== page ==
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#18 Data Collection and Preparation
on Sun Aug 30 2020 17:00:00 GMT-0700 (Pacific Daylight Time)
with Darren W Pulsipher,
Sarah Kalicin, Lead Data Scientist at Intel and Darren Pulsipher, Chief Solution Architect, Public Sector at Intel talk about the process and benefits of data collection and preparation in becoming a data-centric organization. This is step two in the journey of becoming a data-centric organization.
The first thing to think about in this part of the process is the data pipeline. How do we identify what raw data we need, and how do we get it through the pipeline and transform it into insight? There are five key steps in the pipeline: determining the business value of the data, ingesting it, preparing it, analyzing it, and, finally, acting upon the resulting insights.
Let’s look at manufacturing for an example. In determining what data offers business value, you should ask three fundamental questions: What is the demand for my widget? What is the current supply? What is the yield loss? These are seemingly simple questions, but then you have to think about more complex things such as how do I quantify demand, manufacturing capabilities, supply, and yield loss? Where does the data come from? How do I ingest it? How reliable and stable are these data? There are many questions and variables, such as raw product delivery time, projected demand, and unknown yield loss that can create great complexity.
The pipeline simplifies how all of these components come together. Each type of data goes through the key steps in the pipeline, but each will be different. For example, the ingestion of one type of data will vary from the ingestion of another. The idea, though, is to bring all the data together to create a clear picture.
Depending on the type of data and the questions you are trying to answer, you would use different analytic techniques. For example, in answering how many widgets should be manufactured, you could analyze historical supply and demand through analytics and basic business intelligence. To determine which widgets have visual defects, an algorithm that learns to identify defects in images via deep learning might be the best approach. There is no one technique that solves all problems; each is unique to the problem and the data itself.
Additionally, it’s important to bring in domain experts to help understand the patterns the data yields. The domain expert will understand the data and where it’s coming from, and the data scientist will understand the best approach for the algorithms to gain more insight. If, for example, a decrease in product yield is predicted through a machine learning algorithm, the engineers who need to correct the problem won’t necessarily know where to look without the context of the problem. One of the reasons why organizations aren’t gaining a return on investment to the degree that they should is because they haven’t built their models to be actionable or reflective of the behaviors within the systems they are trying to predict.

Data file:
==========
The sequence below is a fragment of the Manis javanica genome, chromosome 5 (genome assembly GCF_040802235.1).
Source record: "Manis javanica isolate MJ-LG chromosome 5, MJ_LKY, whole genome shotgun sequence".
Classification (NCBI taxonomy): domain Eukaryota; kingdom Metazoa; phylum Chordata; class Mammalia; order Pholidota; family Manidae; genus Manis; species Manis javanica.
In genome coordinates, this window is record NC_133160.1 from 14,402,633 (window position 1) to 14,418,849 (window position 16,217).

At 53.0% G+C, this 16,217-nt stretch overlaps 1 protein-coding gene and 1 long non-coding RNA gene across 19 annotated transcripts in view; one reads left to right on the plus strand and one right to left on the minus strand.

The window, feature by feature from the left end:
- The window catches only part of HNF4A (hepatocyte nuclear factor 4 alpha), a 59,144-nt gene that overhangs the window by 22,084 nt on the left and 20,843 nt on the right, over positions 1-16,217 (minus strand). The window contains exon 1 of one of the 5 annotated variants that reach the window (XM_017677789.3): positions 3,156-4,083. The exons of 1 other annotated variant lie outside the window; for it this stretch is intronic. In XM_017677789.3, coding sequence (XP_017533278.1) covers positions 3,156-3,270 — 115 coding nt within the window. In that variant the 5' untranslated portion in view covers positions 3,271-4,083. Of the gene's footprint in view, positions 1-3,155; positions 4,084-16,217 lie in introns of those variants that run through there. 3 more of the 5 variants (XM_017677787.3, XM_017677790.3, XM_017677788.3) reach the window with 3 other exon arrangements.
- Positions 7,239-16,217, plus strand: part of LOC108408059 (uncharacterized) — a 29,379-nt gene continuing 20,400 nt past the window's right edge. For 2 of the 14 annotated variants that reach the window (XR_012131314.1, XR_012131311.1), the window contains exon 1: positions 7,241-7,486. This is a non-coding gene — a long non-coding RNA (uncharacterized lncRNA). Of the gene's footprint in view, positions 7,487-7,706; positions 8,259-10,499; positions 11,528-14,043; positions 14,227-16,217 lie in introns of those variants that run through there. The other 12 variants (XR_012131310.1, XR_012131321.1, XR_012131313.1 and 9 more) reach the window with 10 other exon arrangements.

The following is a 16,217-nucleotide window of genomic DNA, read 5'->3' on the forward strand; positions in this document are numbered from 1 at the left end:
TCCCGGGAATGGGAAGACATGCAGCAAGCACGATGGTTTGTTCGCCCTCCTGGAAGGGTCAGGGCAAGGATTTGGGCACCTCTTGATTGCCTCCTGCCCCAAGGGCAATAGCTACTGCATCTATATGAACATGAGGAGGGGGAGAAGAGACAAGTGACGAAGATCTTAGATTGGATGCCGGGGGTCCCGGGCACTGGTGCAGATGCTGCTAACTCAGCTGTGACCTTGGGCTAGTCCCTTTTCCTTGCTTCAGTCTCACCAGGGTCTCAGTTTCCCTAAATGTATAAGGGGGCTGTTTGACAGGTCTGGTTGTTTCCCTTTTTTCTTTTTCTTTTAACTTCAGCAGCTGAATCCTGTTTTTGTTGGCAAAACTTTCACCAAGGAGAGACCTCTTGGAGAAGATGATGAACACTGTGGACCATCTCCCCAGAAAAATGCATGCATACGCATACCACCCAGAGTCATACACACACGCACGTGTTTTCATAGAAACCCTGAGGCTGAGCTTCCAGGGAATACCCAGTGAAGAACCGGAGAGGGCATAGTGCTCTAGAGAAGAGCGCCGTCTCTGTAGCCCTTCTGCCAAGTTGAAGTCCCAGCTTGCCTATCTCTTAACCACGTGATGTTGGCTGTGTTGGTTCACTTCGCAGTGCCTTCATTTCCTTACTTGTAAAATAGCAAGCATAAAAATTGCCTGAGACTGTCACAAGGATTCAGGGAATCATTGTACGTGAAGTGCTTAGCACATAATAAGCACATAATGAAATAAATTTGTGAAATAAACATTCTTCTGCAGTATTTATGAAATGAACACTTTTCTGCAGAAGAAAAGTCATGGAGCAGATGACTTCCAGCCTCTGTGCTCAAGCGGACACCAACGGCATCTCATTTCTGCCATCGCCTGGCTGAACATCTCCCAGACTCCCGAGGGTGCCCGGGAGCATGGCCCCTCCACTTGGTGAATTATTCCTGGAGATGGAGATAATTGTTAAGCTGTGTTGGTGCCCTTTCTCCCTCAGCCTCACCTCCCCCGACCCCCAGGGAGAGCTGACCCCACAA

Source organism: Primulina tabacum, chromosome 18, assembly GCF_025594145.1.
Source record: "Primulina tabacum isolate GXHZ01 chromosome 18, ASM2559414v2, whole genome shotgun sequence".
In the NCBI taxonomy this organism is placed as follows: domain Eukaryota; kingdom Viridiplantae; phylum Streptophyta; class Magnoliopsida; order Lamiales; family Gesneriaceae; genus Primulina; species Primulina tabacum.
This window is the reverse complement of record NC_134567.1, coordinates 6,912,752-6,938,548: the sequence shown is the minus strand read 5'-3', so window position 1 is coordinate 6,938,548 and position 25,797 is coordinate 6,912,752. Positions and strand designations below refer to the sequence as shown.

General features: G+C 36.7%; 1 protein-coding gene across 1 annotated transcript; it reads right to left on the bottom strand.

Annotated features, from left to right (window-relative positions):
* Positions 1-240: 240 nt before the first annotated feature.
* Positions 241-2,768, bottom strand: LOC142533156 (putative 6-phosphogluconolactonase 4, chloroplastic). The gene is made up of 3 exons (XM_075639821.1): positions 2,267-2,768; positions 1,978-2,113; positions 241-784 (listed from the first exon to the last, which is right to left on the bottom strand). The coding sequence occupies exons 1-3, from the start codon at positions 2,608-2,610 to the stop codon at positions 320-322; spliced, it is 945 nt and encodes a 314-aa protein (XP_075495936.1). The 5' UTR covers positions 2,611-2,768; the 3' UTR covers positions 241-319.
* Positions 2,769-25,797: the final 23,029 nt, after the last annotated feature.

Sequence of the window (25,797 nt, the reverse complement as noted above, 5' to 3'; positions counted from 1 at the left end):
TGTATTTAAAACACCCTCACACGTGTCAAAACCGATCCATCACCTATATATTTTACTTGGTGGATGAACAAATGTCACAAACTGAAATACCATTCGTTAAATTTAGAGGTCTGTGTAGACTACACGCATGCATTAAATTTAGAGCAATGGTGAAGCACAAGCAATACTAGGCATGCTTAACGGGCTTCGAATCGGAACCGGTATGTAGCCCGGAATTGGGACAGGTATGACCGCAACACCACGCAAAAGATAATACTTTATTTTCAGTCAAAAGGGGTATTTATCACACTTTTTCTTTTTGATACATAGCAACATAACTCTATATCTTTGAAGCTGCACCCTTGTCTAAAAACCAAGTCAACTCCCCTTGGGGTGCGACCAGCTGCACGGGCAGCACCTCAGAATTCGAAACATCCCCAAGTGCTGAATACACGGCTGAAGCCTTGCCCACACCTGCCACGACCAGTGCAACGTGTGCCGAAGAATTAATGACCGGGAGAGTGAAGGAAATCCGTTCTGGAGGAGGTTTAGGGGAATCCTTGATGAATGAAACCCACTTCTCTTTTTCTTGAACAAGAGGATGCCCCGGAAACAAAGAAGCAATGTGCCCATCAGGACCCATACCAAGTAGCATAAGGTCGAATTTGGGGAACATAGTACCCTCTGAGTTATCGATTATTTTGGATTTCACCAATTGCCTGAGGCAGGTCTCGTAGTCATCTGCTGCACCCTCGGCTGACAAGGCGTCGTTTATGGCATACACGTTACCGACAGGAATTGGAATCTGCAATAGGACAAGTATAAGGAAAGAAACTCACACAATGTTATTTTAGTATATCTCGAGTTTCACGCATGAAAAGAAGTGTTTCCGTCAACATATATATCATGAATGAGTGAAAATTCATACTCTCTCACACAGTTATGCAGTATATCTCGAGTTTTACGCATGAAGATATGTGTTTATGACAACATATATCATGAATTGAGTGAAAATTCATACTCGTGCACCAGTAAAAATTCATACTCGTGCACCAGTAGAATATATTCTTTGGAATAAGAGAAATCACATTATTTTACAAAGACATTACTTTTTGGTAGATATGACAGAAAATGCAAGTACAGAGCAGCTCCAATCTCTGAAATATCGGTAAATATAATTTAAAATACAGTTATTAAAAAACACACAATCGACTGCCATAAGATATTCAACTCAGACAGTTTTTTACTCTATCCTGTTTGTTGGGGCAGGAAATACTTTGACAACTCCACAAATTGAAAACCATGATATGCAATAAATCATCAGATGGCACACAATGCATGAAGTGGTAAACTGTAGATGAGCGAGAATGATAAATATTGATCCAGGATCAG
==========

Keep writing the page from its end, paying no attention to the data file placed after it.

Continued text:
How all of this works together comes down to the business questions you are asking and your challenges. For example, you could have an assortment of algorithms telling you how many widgets to manufacture. You might have a deep learning algorithm that recognizes whether a widget has a defect, and even categorizes the defects. But that doesn’t necessarily help if you don’t know why that defect happened. So you have to tie that information to a few more algorithms to obtain correlations to explain the defects, and you need a plan of action to correct the problem.
How do we accomplish this? Essentially, you’re bringing all the data together, preparing it, and linking it in order to, for example, quantify supply and predictions in yield loss. You are going to need problem solving and continuous improvement practices over time to meet changing conditions. This is where the culture of the organization comes in. Solving a problem once without a commitment to continuous improvement can cause an organization to miss the real value of doing the analytics in the long run.
We are seeing a major shift today toward organizations with a data-centric infrastructure. Data is no longer just in the data center, but in the cloud, and on the edge. With the business process at the top, leading to continuous improvement, business and data understanding, and all the way to deployment, organizations built on this infrastructure can see a world of difference.